Q: I am curious why the price of similar veterinary services can vary from one practice to another. Is there any reason why we would not want to choose the least expensive service?
A: Typically, when you are shopping for products, including medications, you want to compare prices to get the best deal. This practice explains why stores such as Walmart are so successful. They can buy in bulk and reduce their overhead, thereby reducing the price of similar products compared to other stores. This method can drive down costs but might sacrifice customer service; however, this method might not be such a great idea when buying services.
The pricing behind veterinary services is much more involved and complicated. Veterinarians price their services based on many factors, including the level of expertise, the services offered, and the quality of those services.
As with other professions, veterinarians have many levels of experience, beginning with a newly graduated veterinarian up to a senior veterinarian who has been practicing for many years.
Some specialized veterinarians have taken extra schooling to become proficient in one particular aspect of veterinary medicine, such as a veterinary cardiologist. There are also general practice veterinarians who have taken different classes and acquireds additional education to become more skilled in certain aspects of veterinary medicine.
If a veterinarian is more experienced or more educated, then they will charge more for their services. The quality of service also will affect the price because if you are getting gold star service in a well-managed and well-run practice with all the amenities, the price will be higher.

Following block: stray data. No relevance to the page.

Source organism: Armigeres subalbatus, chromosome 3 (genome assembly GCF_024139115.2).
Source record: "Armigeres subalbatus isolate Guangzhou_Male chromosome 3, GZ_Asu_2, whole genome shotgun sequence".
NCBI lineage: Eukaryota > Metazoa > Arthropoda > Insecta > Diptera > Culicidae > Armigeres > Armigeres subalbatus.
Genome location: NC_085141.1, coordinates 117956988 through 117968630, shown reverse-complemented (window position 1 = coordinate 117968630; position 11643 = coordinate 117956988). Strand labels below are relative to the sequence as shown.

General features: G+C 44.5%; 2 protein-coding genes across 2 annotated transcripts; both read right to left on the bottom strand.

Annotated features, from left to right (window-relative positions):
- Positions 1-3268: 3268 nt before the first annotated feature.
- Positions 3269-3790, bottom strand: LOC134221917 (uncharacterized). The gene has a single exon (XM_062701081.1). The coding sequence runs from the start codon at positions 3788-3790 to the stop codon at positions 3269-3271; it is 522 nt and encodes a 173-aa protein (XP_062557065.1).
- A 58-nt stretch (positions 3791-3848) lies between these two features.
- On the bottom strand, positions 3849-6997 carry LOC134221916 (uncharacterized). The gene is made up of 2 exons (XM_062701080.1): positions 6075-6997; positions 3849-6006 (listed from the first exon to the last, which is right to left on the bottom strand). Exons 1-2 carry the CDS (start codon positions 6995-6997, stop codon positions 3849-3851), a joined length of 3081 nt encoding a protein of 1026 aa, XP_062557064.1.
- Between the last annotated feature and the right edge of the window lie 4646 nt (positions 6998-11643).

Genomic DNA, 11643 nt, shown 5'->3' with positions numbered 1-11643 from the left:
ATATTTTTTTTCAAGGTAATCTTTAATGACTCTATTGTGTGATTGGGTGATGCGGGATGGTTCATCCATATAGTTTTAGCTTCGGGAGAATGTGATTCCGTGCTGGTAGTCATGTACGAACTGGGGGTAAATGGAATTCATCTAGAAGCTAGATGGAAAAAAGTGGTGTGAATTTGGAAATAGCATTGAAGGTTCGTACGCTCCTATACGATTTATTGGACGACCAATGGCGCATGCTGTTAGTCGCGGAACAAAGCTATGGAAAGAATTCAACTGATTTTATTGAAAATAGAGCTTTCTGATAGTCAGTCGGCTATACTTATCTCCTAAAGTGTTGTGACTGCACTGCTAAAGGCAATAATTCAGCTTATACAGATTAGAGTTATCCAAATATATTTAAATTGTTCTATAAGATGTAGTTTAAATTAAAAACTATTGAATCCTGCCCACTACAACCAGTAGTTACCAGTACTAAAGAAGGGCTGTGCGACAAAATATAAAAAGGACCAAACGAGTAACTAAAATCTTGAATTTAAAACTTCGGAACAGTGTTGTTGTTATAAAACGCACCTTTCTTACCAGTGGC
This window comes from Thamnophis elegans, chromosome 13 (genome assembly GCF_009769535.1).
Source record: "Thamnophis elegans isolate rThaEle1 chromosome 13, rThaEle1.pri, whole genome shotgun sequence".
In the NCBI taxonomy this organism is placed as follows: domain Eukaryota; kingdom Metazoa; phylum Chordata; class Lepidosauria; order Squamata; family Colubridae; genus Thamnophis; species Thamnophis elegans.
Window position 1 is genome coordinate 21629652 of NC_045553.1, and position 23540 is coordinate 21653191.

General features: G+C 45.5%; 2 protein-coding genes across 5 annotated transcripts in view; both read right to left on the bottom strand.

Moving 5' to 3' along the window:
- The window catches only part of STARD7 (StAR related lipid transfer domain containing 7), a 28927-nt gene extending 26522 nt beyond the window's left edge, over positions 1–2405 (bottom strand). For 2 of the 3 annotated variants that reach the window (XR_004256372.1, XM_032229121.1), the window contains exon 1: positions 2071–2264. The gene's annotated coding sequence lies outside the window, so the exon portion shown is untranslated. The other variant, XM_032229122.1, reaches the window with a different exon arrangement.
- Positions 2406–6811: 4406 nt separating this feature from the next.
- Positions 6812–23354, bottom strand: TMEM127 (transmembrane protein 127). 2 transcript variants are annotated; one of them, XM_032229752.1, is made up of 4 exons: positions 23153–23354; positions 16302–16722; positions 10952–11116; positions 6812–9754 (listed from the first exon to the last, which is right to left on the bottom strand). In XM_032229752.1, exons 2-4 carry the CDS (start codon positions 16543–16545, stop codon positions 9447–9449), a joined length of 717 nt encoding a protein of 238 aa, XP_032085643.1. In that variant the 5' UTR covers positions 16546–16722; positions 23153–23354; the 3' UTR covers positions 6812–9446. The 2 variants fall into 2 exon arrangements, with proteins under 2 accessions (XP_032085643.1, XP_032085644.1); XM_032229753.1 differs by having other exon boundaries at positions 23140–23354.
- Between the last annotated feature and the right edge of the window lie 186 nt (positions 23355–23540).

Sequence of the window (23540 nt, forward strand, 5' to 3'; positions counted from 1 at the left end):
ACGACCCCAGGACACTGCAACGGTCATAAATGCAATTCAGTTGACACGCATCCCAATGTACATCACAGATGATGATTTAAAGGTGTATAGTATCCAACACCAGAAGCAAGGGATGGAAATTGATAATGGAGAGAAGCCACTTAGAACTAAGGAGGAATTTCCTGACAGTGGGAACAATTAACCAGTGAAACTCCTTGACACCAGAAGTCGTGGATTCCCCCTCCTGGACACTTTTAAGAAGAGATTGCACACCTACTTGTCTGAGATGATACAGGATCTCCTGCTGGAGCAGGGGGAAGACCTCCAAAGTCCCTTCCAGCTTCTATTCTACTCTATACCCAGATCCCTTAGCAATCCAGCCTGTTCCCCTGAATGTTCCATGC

A veterinary practice that provides experienced veterinarians and a well-trained staff usually means that your pet will get more attention, better medical care, and better nursing care than at a cheaper clinic. Typically, practices that can offer more in-depth medical care and diagnostics, along with a well-trained staff, will charge higher prices to diagnose and treat much faster and more effectively. Well-run practices also will be aware of newer and more up-to-date therapies for your pets and will make sure to provide on-going training for their staff.
Although money will always be part of your medical care decisions for your pet, you should also look at the customer care you receive, the level of medicine that is being offered, and the amenities that the clinic has to offer to guide your decision.
Q: My dog keeps getting into something on our walks in the forest that is causing him diarrhea, which typically will go away in a couple of days. When should I start to worry?
A: This is, unfortunately, one of the risks of enjoying the forest with your dog! Dogs love to eat things they shouldn't, and most of the time, it is not a problem. Ordinarily, if the diarrhea only lasts a couple of days and your dog is otherwise acting normal, then it is not a big deal.
You can always try a bland diet of boiled white rice and boiled plain chicken for a couple of days to see if that helps. However, if there is accompanying vomiting, lack of appetite, lethargy, or diarrhea lasting for more than three days, I would recommend having your pet seen by a veterinarian.
I also highly recommend having your dog on monthly heartworm prevention or a monthly dewormer. The monthly heartworm prevention not only prevents heartworm disease; it also provides a monthly intestinal dewormer that is so important for these dogs.
There is a misconception that there is no heartworm disease in Northern Arizona, but unfortunately, this is not true. There are positive cases seen in and around Flagstaff and in the coyote population on the Navajo reservation. Protecting your pet against heartworm and intestinal parasites is an essential part of preventative care for your dog.
Dr. Julianne Miller is a Flagstaff veterinarian. She can be reached at firstname.lastname@example.org